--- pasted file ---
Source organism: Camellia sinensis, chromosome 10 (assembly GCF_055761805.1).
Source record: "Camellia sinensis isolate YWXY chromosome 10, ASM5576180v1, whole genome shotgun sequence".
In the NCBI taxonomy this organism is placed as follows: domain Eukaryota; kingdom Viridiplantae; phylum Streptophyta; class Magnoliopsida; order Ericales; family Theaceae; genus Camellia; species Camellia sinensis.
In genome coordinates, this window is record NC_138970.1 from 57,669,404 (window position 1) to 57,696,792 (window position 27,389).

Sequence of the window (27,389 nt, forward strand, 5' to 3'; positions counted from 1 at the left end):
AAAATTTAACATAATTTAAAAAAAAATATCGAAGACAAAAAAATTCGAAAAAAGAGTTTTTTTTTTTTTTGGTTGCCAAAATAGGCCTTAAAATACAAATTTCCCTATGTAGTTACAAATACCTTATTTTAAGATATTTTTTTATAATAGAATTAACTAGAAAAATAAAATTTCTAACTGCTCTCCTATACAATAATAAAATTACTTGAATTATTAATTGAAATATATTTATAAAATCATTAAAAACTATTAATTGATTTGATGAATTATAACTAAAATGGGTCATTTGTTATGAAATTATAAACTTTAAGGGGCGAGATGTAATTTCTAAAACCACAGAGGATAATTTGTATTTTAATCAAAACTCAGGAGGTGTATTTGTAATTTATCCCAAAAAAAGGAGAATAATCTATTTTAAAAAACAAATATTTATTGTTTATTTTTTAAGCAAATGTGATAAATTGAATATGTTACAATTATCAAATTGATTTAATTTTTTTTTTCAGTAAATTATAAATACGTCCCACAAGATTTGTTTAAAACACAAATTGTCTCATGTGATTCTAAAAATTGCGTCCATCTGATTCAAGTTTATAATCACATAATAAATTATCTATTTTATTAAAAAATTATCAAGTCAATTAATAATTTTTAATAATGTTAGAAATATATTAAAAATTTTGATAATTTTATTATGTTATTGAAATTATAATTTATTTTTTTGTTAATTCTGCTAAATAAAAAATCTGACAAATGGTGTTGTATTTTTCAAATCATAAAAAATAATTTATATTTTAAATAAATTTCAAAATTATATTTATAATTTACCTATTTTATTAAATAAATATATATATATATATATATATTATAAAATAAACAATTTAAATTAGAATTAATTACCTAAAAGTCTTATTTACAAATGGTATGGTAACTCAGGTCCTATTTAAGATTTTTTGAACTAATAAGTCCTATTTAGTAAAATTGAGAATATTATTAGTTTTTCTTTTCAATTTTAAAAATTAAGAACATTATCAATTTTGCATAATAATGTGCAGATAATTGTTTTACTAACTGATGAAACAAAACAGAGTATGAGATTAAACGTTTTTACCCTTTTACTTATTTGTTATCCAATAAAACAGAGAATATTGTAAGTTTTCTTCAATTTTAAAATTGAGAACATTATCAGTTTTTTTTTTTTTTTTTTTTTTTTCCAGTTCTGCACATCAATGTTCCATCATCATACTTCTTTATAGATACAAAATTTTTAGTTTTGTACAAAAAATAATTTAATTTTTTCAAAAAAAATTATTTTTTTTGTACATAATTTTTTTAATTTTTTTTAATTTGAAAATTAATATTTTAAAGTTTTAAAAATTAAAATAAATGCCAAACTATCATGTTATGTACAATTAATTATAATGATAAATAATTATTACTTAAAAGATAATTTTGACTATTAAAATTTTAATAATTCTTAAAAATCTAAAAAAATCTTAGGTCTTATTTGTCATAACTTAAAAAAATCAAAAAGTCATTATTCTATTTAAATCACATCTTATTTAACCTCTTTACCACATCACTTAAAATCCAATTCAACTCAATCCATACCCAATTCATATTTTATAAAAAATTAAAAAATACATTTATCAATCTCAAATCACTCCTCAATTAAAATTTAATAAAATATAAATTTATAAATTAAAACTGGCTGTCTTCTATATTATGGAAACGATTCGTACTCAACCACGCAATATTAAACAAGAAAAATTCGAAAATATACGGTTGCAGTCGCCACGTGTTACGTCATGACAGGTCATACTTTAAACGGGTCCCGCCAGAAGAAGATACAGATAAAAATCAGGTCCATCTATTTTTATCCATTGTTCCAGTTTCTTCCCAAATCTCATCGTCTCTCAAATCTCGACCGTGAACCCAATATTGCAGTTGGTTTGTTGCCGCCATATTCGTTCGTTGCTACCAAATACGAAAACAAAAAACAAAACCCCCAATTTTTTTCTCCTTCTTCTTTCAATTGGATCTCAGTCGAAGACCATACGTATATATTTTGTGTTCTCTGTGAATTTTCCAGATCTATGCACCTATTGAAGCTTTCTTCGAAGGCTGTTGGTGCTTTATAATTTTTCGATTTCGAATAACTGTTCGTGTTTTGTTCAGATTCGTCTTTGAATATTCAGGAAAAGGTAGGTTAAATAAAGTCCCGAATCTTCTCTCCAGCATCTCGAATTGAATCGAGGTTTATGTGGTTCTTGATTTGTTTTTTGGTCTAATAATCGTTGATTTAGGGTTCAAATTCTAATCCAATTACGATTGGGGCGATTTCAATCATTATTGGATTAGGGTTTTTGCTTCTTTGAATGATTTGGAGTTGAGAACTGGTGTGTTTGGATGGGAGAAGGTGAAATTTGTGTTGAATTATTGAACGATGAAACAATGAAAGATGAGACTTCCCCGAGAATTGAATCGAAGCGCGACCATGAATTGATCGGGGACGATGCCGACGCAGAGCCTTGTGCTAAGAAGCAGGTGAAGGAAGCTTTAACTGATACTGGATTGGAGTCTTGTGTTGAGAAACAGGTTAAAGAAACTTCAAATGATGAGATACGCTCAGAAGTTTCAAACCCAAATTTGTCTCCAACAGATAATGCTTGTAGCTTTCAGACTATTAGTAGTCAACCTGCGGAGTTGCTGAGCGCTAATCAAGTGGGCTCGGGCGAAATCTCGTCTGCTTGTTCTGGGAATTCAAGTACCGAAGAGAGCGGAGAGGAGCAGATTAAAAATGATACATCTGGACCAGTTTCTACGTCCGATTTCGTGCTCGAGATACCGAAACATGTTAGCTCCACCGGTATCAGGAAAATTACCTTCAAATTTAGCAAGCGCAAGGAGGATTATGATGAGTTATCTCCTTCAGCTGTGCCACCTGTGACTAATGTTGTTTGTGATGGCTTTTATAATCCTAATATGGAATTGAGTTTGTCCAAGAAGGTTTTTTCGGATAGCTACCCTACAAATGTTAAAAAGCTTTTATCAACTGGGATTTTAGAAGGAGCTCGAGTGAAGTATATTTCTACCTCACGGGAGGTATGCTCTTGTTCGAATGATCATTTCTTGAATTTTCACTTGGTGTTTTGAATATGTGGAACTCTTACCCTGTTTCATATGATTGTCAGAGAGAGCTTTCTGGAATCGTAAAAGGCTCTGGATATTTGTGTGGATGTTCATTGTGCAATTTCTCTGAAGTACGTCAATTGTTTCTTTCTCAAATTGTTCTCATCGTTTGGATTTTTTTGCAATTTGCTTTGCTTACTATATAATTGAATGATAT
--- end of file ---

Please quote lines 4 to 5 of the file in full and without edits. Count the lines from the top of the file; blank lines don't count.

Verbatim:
In genome coordinates, this window is record NC_138970.1 from 57,669,404 (window position 1) to 57,696,792 (window position 27,389).

Sequence of the window (27,389 nt, forward strand, 5' to 3'; positions counted from 1 at the left end):